June 11, 2009 at 2:17 pm

Bob Wojnowski

Red Wings playing at home, but nothing is guaranteed

Joe Louis Arena will be rocking for Friday's Game 7 of the Stanley Cup Finals. Of the 14 times the Finals have gone to a Game 7, the team with home-ice advantage has won 12 of them. (Daniel Mears/The Detroit News)

Pittsburgh

Everyone knows what the odds say. Everyone knows what the eyes have seen.

The Red Wings are much better at home. The Penguins are much shakier on the road. The difference is stark, and it's not a statistical aberration. Actually, it's an enduring trend in sports.

So the encouraging news for the Wings is, Game 7 of the Stanley Cup Finals is Friday night at Joe Louis Arena. The concerning news is, the NHL still will require them to actually score enough goals to win, and the Penguins are more talented than your average feisty upstart.

The home team has won every game in this riveting series and, frankly, I don't see why that should change. The Wings should win, based on the odds and their talent and vast experience. But instead of counting on home-ice karma, they should seriously consider playing more desperately at the start, instead of the inexplicable tentativeness that cost them in the 2-1 Game 6 loss Tuesday at Pittsburgh.

For the Wings, this comes down to what you know and what you fear. The Wings are pretty fearless, but as we've seen, they're not peerless. The Penguins are a worthy opponent, and despite all the statistical evidence, the pressure now plops flatly on the defending champs.

This is where it gets dangerous. The numbers, including the Wings' 11-1 record at Joe Louis Arena this postseason, mean everything. And they also mean nothing once the game starts, particularly if the Wings don't come out with a flourish.

"It's the greatest stage, the greatest opportunity, and it should be a lot of fun," Mike Babcock said Wednesday. "I think our players should really enjoy the next couple of days, so words like fear don't enter the picture one bit. Not even close."

Up for grabs

It's amazing how much more comfortably these teams play at home. Chris Osgood, fantastic in defeat Tuesday night, has been even stronger at home. Penguins goaltender Marc-Andre Fleury has been great at home, questionable on the road. Marian Hossa hasn't scored in the series and clearly is feeling the pressure, but at least he's been active at home. He needs to be better now.

In Pittsburgh, the Penguins outscored the Wings, 10-5. In Detroit, the Wings have outscored the Penguins, 11-2. The last image of the Penguins in Joe Louis Arena was their slashing act of immaturity in a 5-0 loss last weekend.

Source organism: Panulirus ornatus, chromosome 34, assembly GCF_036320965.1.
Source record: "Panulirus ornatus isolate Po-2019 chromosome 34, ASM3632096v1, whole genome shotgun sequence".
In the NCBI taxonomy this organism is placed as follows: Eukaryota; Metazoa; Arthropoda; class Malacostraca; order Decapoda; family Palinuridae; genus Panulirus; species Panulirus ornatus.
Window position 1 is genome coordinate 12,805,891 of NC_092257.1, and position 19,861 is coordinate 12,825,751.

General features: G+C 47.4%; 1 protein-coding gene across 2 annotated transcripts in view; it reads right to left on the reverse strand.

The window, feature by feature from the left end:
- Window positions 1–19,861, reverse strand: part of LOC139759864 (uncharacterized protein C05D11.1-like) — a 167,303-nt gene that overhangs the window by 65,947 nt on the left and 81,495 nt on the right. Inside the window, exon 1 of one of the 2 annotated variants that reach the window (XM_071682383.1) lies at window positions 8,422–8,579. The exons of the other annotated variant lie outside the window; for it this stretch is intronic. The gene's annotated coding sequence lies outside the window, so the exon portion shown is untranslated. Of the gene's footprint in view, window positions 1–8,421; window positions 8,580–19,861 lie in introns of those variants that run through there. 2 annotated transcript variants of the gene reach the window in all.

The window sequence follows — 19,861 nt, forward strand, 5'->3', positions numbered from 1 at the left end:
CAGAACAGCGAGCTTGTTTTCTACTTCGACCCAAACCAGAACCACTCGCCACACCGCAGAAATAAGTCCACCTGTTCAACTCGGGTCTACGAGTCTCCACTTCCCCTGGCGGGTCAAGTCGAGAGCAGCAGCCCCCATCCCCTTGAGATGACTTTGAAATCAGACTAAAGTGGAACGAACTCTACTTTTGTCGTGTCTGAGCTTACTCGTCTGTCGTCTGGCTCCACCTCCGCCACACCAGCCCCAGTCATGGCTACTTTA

But this is not unique. This is the 15th Stanley Cup decided in a Game 7, and the home team is 12-2. It has happened three times since 2003 and the home team won each time -- New Jersey, Tampa Bay and Carolina.

That New Jersey victory over Anaheim in 2003 ties eerily to this series. The Ducks were coached by Babcock and won every home game and lost every road game. They lost, 3-0, in Game 7, and a grinding Anaheim forward named Dan Bylsma missed a prime scoring chance.

Bylsma now coaches the Penguins, and he must feel good knowing they've pushed hard and have a chance to put a huge fright in the savvy champs, and his former coach.

"Whatever the odds are, we're going to take them," Bylsma said. "We're going to go in there and be determined and play our game. In games 1 and 2, Detroit was better in and around the net. Being at home maybe gives you a little more energy, a little more focus and a little more jump."

Fear or fact? Well, both.

The Penguins have won three of the past four games this series, and the Wings should be concerned the Penguins have skated so well. And it's not just Evgeni Malkin and Sidney Crosby creating batches of odd-man rushes against Detroit's defense. Even in the Wings' 3-1 victories in games 1 and 2, they were outshot and won with goals from such unlikely sources as Justin Abdelkader and Jonathan Ericsson.

Wings need fast start

So, can home ice really make that much of a difference? The noisy crowds are a factor, as is the strategy -- the home team gets the last line change so it can create matchups it prefers, such as Henrik Zetterberg shadowing Crosby.

Familiarity matters, too. The Wings know how the puck caroms off the lively boards at Joe Louis Arena, and used it for a couple fortunate goals.

But as much as anything, winning at home becomes a self-perpetuating prophecy -- the more you do it, the more you think you'll do it, the more positive you play. The Wings needed all that in a Game 7 at home against the Ducks last month, when Dan Cleary scored with three minutes left to win it.

Just to make you more nervous, I'll point out the Penguins also won a Game 7 this postseason, on the road, rolling past the Capitals, 6-2.

The Wings are not the Capitals but the point is, the home team isn't guaranteed anything, no matter what the numbers say. The Wings know it. All they have to do is go out and show it, right from the start.

bob.wojnowski@detnews.com">bob.wojnowski@detnews.com

bob.wojnowski@detnews.com">bob.wojnowski@detnews.com

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